Cotton Port Receipts

The weekly net receipts of cotton at the principal Southern ports, such as Galveston, New Orleans, Mobile, Savannah, Charleston, Wilmington, etc.

Cotton Ports

Galveston, New Orleans, Mobile, Savannah, Charleston, Wilmington, etc.

Cotton Roads

See " Cotton-carrying Roads."

Council Bills

See " Council Drafts."

Country Banks

These are the "member banks," in the Federal Reserve System, that are located in neither a " reserve" nor a "central reserve city," and which need maintain a "reserve" of only 7% of their "demand deposits," and 3% of their "time deposits" in the form of an actual net balance with the "Federal Reserve Bank" of the District in which the particular "country bank " is located. "Country banks" are not allowed to hold the "reserve " of any other "member bank." (See subjects in quotations.)

Country Checks

Much the same thing as " out-of-town checks," except that the term is more specifically applied to checks against banks more remote from the particular clearinghouse.

Coupon Bonds

Any bonds which have attached interest notes or coupons which may be presented for payment at stated intervals as the interest becomes due, and which notes or coupons are made payable to bearer. (See " Coupon.")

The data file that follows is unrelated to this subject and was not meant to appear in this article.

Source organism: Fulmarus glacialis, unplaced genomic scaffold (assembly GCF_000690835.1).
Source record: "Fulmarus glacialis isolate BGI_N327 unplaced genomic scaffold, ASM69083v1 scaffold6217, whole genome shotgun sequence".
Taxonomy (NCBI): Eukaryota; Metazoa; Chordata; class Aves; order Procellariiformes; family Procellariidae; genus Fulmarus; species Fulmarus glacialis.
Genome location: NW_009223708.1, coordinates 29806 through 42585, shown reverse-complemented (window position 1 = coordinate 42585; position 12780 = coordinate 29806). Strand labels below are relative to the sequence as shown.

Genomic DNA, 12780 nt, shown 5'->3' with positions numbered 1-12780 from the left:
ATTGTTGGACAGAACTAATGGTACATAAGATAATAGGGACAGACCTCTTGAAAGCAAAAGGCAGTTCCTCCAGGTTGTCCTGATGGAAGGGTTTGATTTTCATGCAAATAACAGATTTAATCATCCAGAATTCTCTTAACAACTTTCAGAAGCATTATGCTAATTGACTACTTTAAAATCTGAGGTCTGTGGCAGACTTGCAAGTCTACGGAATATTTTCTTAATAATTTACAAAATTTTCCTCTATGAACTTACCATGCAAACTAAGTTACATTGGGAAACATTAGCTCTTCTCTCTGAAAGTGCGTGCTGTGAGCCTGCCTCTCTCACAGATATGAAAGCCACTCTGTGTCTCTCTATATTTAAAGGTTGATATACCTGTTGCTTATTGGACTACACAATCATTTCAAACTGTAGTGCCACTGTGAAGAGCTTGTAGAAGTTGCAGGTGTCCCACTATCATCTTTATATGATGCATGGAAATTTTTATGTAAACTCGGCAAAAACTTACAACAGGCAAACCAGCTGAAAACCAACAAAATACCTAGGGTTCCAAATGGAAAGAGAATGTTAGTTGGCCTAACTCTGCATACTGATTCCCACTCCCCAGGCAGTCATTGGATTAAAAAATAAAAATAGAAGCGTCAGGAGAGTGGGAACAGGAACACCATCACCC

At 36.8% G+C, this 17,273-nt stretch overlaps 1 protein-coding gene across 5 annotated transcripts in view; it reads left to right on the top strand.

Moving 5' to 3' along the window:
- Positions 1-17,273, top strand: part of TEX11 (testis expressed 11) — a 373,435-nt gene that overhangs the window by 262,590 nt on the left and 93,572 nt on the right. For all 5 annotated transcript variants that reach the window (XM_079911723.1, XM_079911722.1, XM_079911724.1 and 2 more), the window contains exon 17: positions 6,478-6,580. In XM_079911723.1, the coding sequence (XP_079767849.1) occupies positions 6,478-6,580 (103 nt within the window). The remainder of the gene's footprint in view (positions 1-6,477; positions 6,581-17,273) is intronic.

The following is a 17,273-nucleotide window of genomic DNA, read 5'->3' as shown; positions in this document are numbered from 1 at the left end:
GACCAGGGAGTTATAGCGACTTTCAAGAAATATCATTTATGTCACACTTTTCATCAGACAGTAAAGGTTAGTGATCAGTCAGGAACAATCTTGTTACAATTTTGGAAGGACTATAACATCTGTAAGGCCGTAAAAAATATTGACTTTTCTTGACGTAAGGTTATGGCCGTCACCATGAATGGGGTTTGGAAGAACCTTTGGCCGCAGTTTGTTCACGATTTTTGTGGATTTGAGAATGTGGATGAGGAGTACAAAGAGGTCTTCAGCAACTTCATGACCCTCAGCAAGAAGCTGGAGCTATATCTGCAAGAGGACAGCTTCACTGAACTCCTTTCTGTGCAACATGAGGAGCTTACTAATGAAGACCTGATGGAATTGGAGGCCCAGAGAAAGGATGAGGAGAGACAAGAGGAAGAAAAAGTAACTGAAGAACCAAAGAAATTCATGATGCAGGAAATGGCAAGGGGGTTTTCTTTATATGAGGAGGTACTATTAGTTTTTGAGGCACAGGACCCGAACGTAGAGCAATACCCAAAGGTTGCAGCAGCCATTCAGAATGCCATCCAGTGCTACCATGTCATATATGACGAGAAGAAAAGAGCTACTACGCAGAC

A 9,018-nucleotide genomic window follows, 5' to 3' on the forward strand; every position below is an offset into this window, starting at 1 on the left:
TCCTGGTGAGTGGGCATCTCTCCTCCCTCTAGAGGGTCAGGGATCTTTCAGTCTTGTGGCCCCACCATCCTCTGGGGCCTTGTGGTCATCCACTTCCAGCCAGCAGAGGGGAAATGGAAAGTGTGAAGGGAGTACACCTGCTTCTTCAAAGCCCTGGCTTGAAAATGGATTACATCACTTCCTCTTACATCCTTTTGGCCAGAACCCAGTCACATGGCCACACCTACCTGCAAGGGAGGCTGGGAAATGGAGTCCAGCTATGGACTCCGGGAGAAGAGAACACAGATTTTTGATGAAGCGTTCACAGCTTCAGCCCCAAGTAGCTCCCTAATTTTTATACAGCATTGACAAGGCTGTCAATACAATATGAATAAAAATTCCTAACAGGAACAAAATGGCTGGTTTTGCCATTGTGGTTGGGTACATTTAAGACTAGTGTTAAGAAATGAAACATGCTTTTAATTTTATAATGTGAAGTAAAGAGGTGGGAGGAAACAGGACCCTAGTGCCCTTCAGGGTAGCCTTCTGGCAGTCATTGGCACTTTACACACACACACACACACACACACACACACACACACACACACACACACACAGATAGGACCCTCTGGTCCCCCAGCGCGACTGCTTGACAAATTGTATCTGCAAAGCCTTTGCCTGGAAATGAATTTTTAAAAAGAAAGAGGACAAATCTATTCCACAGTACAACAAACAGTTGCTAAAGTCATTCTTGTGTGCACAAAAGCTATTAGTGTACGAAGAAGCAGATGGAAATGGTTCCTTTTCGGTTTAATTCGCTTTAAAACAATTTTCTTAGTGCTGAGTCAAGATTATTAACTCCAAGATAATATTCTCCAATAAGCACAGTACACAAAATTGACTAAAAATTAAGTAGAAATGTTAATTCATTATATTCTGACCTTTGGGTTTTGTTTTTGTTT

Some large banks have the work so subdivided that a special clerk known as a "coupon-clerk " attends to the collection of bonds and coupons, whether such are among the bank's deposits or left by its customers for collection. If there is a "corresponding clerk " in the bank, the "coupon-clerk" would turn over to him bonds or coupons payable out of town. The "coupon-clerk " has minor duties to perform, but those already mentioned are the principal ones.

Course Of Exchange

Same as " Rate of Exchange."

Cours Force

A French term having reference to the forced circulation of " irredeemable paper money."

Cours Legal

The French term for the legal tender quality of metallic money.


See " Short Covering," meaning the same.

C. P. A. Certified Public Accountant.


" Credit."

Credit Currency

Currency issued by a bank, the security for which is only the general assets of the institution. The notes of the Bank of France are so secured and are strictly speaking " credit currency," whereas notes of the Bank of England are substantially " gold certificates," as against all additional notes above a certain fixed amount there is a deposit of gold coin and bullion. United States " gold " and "silver certificates " are in no sense " credit currency," as each one represents a like sum of gold or silver deposited to secure it. They are the nearest approach to real money without being actual money that exists.